Gloria Segal and Keith Heller with model of New Town in Town, 1973

In the 1960s, Gloria Segal and Keith Heller began buying properties in Cedar-Riverside. They wanted to build a large scale redevelopment that would solve a wide range of issues they perceived as problems in the neighborhood: high mobility, low-income and deteriorated housing. In 1968, they joined with Henry T. McKnight to form Cedar-Riverside Associates and proposed building a "New Town in Town" that would provide high-density housing and commercial and public facilities. The New Town in-Town would provide necessary services, increase population, raise land values, and improve the area's overall image. The only part of the project to be built was Cedar Square West. Image courtesy of Hennepin County Library | Source: Clifford D. Simak, "The Old West Bank--and the new," Minneapolis Tribune, December 9, 1973 | Creator: Kent Kobersteen View File Details Page

Cedar-Riverside Alive and Aware, ca. 1973

Cedar-Riverside Alive and Aware, ca. 1973

This promotional brochure was widely distributed when CRA's New Town in-Town complex was being constructed. A key part of CRA's vision was to create an integrated community of residents from diverse racial backgrounds, ages and incomes. However, by 1976, approximately 85% of the residents were white and nearly half were college students. Many neighborhood residents felt that a viable community had already existed before the New Town in Town came into being and that further redevelopment threatened to destroy this community as well as the neighborhood. Image courtesy of Hennepin County Library | Creator: Cedar-Riverside Associates, Inc. View File Details Page

Building a Coalition

Building a Coalition

Eunice Eckerly grew up in Nebraska and moved to Minneapolis in the late 1960s. She was looking for a place to live when Cedar Square West and its diverse community of residents caught her eye. "I liked the fact that I was working for the Urban Coalition, which was working on the word "coalition," or drawing people together. It just made sense that this housing development would be the perfect place for me to live because it was right in keeping with my beliefs." Eunice got involved in community organizations and helped organize the West Bank Grocery Co-op. She always believed in the goals of the New Town in Town project. "Living in Cedar Square West was a unique opportunity for people to live together with mixed incomes and ages, within an interacting community, and that is something I will always look back at fondly." Image courtesy of Eunice Eckerly | Source: Eunice Eckerly in her Cedar Square West Apartment, 1974 View File Details Page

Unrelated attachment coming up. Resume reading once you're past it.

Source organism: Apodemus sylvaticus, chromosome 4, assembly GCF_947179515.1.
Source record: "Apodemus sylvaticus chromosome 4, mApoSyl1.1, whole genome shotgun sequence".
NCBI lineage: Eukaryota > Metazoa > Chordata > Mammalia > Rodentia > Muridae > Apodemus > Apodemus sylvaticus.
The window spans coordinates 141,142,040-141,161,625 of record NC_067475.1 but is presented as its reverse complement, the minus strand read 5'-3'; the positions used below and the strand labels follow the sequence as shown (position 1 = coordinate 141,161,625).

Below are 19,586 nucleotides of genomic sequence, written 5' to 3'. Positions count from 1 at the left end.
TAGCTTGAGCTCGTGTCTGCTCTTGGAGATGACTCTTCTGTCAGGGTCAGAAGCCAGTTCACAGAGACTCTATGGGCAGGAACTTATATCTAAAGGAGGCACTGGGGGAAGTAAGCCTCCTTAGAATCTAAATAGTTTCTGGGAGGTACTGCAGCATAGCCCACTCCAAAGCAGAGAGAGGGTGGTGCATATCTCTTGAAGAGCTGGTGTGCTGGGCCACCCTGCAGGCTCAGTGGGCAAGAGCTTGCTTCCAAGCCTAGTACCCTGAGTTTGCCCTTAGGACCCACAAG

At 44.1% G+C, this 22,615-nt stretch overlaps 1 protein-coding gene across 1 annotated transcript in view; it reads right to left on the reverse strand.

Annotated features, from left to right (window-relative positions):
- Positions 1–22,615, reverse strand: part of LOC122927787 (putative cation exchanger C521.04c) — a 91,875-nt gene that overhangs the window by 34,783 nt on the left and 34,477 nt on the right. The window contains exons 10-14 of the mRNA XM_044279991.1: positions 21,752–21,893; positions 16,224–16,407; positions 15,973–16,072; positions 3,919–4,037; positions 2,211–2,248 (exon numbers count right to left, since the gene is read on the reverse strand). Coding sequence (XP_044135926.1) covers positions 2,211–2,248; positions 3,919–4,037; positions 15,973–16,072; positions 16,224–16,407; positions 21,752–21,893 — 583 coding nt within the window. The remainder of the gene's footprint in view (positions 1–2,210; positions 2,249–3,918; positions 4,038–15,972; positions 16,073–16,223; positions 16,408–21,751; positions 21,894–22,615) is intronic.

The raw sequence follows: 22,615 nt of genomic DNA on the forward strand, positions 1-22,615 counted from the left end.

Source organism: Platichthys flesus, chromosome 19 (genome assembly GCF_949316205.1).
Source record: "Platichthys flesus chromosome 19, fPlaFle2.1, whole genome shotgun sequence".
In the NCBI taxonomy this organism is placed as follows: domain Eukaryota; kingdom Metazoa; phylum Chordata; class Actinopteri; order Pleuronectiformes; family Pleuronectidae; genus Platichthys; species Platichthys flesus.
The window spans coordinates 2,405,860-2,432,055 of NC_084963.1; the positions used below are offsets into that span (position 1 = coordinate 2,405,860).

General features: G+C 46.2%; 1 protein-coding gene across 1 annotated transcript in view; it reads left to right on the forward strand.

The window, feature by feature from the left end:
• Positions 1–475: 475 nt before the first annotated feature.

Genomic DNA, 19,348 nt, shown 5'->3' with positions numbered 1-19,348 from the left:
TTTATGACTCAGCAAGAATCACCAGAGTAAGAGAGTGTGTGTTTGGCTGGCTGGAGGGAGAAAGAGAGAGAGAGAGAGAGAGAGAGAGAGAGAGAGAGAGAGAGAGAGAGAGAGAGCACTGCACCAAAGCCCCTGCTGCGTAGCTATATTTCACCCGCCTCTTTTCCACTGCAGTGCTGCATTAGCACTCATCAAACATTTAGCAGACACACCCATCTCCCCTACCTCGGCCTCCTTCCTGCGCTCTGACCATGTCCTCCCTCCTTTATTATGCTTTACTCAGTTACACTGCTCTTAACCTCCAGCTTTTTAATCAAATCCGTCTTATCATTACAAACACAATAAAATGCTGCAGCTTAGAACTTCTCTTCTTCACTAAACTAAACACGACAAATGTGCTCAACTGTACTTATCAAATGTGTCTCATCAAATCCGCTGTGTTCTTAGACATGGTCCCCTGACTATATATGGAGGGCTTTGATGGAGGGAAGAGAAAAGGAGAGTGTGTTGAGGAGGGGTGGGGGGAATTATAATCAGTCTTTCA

Fostering the Dream

Fostering the Dream

Richard Mork, a pastor for Trinity Lutheran Congregation, was among the first to move into Cedar Square West. He was asked by the church to move there so he could be part of the new community. Mork recalled there was a lot of friction between those who lived in the complex and those who opposed the development. But Mork believed in the New Town in Town vision of a fully integrated community of people from diverse backgrounds. "From what I remember, people that lived in the complex were connecting across those ethnic and income lines for the most part." As a pastor and as the head of the Cedar Square West Residents Association, Mork was quite active in the complex and tried to foster friendship and community among all the residents. Image courtesy of Hennepin County Library | Source: Clifford D. Simak, "The Old West Bank--and the new," Minneapolis Tribune, December 9, 1973 | Creator: Kent Kobersteen View File Details Page

“For freedom and a better life”

“For freedom and a better life”

Phuoc Tran (second from right) survived the fall of Saigon in 1975, but eventually had to escape Vietnam for “freedom and a better life.” The only way out was by boat, and after five treacherous days at sea she ended up in Malaysia. Phuoc spent ten months in a refugee camp but then was allowed to go to America where she joined her sister in California. Phuoc had been in law school in Vietnam and wanted to continue her education. In 1984 she boarded a Greyhound bus and headed to Minnesota. She had some friends living in Riverside Plaza and joined them there. They formed a tight community, studying together and helping each other adjust to a new place. “The good thing about living there with other Vietnamese was if you needed rice, you could just knock on your neighbor's door and ask. While walking through the hallways you could smell traditional Vietnamese food everywhere. It was nice to know people like you, it's like you're family. You're there to help on another.” Today, Phuoc Tran is the first Vietnamese librarian in Minnesota, a respected storyteller and a published and award-winning author. Find out more about her book, Vietnamese Children's Favorite Stories, Image courtesy of Phuoc Tran | Source: Phuoc Tran with her roommates in the plaza of Riverside Plaza, 1984 View File Details Page